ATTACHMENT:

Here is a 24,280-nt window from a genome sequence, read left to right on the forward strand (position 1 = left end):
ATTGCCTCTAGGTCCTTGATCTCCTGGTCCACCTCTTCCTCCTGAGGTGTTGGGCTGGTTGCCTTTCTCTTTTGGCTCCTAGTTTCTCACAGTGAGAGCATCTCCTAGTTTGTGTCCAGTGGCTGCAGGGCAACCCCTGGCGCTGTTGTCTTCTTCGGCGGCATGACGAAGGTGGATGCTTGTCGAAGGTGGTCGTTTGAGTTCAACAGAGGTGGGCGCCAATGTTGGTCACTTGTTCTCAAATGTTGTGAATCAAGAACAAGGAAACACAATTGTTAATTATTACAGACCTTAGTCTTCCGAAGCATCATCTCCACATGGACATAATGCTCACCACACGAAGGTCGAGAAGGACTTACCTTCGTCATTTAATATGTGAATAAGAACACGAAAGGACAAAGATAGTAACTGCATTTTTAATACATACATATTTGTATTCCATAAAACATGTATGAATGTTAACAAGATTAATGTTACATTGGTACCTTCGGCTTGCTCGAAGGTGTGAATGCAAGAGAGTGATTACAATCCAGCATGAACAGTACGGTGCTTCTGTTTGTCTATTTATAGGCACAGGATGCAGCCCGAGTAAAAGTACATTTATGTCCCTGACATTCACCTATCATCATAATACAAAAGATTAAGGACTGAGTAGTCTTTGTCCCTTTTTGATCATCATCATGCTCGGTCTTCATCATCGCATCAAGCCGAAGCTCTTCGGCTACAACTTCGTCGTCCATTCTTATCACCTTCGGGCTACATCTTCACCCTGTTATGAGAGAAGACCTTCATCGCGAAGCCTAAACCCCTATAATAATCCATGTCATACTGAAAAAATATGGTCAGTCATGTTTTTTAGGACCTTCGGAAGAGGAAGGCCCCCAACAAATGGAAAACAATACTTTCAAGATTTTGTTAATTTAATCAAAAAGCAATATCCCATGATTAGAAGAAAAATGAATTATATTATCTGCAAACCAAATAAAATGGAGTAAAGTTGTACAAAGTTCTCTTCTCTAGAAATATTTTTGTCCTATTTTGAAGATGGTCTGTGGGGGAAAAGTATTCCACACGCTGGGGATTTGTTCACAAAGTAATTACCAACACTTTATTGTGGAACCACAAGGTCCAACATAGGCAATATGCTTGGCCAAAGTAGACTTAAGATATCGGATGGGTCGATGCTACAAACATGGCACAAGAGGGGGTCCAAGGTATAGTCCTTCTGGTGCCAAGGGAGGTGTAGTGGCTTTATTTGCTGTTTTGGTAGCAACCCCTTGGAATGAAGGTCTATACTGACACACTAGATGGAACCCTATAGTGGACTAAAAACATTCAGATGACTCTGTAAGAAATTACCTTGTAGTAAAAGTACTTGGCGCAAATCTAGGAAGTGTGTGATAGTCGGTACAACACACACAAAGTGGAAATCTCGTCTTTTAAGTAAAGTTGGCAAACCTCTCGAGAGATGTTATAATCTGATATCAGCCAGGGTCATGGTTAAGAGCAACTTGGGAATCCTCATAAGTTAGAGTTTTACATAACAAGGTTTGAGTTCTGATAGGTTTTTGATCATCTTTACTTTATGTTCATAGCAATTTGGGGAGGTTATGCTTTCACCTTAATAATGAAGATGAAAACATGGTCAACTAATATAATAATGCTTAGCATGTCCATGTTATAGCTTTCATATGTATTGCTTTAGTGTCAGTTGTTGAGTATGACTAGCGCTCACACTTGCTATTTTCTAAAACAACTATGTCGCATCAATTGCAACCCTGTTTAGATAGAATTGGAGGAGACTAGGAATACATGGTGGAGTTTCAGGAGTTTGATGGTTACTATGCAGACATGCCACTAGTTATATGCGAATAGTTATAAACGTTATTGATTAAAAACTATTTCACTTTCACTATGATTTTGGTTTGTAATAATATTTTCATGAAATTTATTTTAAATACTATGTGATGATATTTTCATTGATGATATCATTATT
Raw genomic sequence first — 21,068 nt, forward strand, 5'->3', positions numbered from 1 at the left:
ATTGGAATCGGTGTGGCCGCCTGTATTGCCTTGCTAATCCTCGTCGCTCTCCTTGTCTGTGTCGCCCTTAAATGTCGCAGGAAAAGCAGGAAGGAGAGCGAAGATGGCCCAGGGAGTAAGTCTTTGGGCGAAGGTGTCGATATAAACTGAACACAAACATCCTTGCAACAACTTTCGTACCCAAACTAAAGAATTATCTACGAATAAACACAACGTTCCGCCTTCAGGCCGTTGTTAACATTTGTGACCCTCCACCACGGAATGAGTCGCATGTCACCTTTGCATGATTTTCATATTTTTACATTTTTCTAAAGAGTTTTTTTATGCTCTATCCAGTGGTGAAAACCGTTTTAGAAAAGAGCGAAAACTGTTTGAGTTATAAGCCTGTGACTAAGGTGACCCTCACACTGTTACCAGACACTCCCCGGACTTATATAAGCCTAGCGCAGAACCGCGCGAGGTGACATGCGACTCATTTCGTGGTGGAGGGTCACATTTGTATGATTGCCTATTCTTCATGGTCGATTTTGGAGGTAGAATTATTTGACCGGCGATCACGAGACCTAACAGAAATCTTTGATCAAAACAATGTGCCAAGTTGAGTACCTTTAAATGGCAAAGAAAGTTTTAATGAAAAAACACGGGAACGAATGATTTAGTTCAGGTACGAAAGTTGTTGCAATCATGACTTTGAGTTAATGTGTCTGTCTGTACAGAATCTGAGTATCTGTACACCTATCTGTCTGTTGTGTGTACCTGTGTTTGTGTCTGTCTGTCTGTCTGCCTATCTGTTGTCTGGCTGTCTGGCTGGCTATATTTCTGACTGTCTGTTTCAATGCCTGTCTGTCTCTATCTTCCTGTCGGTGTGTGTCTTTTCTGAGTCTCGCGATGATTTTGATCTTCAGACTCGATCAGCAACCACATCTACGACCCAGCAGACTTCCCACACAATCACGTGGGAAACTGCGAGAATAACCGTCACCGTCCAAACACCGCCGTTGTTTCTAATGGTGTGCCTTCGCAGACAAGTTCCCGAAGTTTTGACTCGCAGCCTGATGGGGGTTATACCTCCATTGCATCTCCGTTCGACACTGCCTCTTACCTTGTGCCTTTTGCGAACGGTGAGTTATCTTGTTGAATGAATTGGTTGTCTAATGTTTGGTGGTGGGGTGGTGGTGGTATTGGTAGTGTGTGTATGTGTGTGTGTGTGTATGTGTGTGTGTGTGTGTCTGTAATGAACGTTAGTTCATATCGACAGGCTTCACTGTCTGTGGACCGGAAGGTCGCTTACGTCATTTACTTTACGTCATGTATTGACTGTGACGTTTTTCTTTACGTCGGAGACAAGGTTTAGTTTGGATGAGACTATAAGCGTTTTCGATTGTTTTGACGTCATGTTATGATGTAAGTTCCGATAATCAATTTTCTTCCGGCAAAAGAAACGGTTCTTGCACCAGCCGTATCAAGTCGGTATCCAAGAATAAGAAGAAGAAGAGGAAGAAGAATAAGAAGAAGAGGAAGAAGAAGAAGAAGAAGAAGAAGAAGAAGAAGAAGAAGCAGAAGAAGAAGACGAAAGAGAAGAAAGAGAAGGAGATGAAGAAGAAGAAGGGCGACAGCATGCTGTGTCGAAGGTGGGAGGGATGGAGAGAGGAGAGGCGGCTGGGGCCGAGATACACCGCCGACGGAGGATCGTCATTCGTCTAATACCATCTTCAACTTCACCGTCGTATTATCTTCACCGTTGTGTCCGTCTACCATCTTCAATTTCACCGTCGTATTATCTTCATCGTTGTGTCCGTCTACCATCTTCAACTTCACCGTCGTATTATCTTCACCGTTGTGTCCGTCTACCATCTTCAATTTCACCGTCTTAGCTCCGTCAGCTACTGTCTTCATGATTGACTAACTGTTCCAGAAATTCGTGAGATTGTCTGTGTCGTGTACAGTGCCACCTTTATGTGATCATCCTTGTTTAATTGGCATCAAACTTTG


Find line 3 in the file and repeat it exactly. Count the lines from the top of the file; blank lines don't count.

Raw genomic sequence first — 21,068 nt, forward strand, 5'->3', positions numbered from 1 at the left: